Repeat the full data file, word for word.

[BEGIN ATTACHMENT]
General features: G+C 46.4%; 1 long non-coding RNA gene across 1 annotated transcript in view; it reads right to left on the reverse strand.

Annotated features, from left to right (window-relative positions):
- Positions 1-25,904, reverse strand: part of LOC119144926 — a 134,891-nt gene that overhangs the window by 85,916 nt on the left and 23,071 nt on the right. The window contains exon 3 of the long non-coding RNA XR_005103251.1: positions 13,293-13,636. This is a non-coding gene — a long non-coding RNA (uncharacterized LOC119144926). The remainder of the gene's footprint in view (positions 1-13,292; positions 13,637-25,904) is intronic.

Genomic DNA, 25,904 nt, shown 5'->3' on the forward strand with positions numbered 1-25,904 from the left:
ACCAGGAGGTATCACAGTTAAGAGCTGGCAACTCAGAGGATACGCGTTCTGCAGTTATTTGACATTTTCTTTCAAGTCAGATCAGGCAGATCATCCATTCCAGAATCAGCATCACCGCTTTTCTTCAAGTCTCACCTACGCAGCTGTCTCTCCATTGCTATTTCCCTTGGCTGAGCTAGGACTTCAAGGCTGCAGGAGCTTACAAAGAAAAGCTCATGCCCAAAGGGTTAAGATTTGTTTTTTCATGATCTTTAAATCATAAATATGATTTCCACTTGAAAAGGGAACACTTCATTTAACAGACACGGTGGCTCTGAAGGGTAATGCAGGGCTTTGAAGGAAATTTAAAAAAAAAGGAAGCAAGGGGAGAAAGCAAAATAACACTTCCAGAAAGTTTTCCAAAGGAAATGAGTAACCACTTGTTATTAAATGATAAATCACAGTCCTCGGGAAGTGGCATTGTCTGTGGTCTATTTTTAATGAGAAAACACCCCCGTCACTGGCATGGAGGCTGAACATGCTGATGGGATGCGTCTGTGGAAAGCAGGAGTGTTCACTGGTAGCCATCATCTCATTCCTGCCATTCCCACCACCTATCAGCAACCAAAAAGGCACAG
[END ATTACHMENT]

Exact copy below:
General features: G+C 46.4%; 1 long non-coding RNA gene across 1 annotated transcript in view; it reads right to left on the reverse strand.

Annotated features, from left to right (window-relative positions):
- Positions 1-25,904, reverse strand: part of LOC119144926 — a 134,891-nt gene that overhangs the window by 85,916 nt on the left and 23,071 nt on the right. The window contains exon 3 of the long non-coding RNA XR_005103251.1: positions 13,293-13,636. This is a non-coding gene — a long non-coding RNA (uncharacterized LOC119144926). The remainder of the gene's footprint in view (positions 1-13,292; positions 13,637-25,904) is intronic.

Genomic DNA, 25,904 nt, shown 5'->3' on the forward strand with positions numbered 1-25,904 from the left:
ACCAGGAGGTATCACAGTTAAGAGCTGGCAACTCAGAGGATACGCGTTCTGCAGTTATTTGACATTTTCTTTCAAGTCAGATCAGGCAGATCATCCATTCCAGAATCAGCATCACCGCTTTTCTTCAAGTCTCACCTACGCAGCTGTCTCTCCATTGCTATTTCCCTTGGCTGAGCTAGGACTTCAAGGCTGCAGGAGCTTACAAAGAAAAGCTCATGCCCAAAGGGTTAAGATTTGTTTTTTCATGATCTTTAAATCATAAATATGATTTCCACTTGAAAAGGGAACACTTCATTTAACAGACACGGTGGCTCTGAAGGGTAATGCAGGGCTTTGAAGGAAATTTAAAAAAAAAGGAAGCAAGGGGAGAAAGCAAAATAACACTTCCAGAAAGTTTTCCAAAGGAAATGAGTAACCACTTGTTATTAAATGATAAATCACAGTCCTCGGGAAGTGGCATTGTCTGTGGTCTATTTTTAATGAGAAAACACCCCCGTCACTGGCATGGAGGCTGAACATGCTGATGGGATGCGTCTGTGGAAAGCAGGAGTGTTCACTGGTAGCCATCATCTCATTCCTGCCATTCCCACCACCTATCAGCAACCAAAAAGGCACAG